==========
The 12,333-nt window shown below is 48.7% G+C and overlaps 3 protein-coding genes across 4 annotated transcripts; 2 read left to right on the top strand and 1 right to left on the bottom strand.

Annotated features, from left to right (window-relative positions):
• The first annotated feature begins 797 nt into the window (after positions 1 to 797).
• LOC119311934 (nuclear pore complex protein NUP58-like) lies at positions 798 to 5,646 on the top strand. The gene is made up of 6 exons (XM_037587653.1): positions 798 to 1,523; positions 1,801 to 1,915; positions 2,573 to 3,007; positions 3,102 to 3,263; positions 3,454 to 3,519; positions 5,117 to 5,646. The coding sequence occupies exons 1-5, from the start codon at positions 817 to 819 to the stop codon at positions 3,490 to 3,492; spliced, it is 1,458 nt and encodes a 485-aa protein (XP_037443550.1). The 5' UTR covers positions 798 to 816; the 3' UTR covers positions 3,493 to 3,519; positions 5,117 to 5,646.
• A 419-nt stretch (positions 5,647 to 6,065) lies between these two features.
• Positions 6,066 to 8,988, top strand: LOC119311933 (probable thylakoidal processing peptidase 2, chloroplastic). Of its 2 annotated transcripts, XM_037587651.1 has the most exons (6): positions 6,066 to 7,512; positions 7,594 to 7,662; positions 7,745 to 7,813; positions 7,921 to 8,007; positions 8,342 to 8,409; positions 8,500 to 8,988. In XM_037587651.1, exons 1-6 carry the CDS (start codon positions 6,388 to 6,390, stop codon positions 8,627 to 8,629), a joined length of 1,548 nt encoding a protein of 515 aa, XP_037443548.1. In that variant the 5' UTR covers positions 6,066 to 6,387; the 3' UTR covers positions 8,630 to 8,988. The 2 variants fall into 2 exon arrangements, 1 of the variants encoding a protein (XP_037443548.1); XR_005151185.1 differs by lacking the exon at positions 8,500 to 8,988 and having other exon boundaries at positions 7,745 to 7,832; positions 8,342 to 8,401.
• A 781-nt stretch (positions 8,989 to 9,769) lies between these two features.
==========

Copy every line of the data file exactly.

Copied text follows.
The 12,333-nt window shown below is 48.7% G+C and overlaps 3 protein-coding genes across 4 annotated transcripts; 2 read left to right on the top strand and 1 right to left on the bottom strand.

Annotated features, from left to right (window-relative positions):
• The first annotated feature begins 797 nt into the window (after positions 1 to 797).
• LOC119311934 (nuclear pore complex protein NUP58-like) lies at positions 798 to 5,646 on the top strand. The gene is made up of 6 exons (XM_037587653.1): positions 798 to 1,523; positions 1,801 to 1,915; positions 2,573 to 3,007; positions 3,102 to 3,263; positions 3,454 to 3,519; positions 5,117 to 5,646. The coding sequence occupies exons 1-5, from the start codon at positions 817 to 819 to the stop codon at positions 3,490 to 3,492; spliced, it is 1,458 nt and encodes a 485-aa protein (XP_037443550.1). The 5' UTR covers positions 798 to 816; the 3' UTR covers positions 3,493 to 3,519; positions 5,117 to 5,646.
• A 419-nt stretch (positions 5,647 to 6,065) lies between these two features.
• Positions 6,066 to 8,988, top strand: LOC119311933 (probable thylakoidal processing peptidase 2, chloroplastic). Of its 2 annotated transcripts, XM_037587651.1 has the most exons (6): positions 6,066 to 7,512; positions 7,594 to 7,662; positions 7,745 to 7,813; positions 7,921 to 8,007; positions 8,342 to 8,409; positions 8,500 to 8,988. In XM_037587651.1, exons 1-6 carry the CDS (start codon positions 6,388 to 6,390, stop codon positions 8,627 to 8,629), a joined length of 1,548 nt encoding a protein of 515 aa, XP_037443548.1. In that variant the 5' UTR covers positions 6,066 to 6,387; the 3' UTR covers positions 8,630 to 8,988. The 2 variants fall into 2 exon arrangements, 1 of the variants encoding a protein (XP_037443548.1); XR_005151185.1 differs by lacking the exon at positions 8,500 to 8,988 and having other exon boundaries at positions 7,745 to 7,832; positions 8,342 to 8,401.
• A 781-nt stretch (positions 8,989 to 9,769) lies between these two features.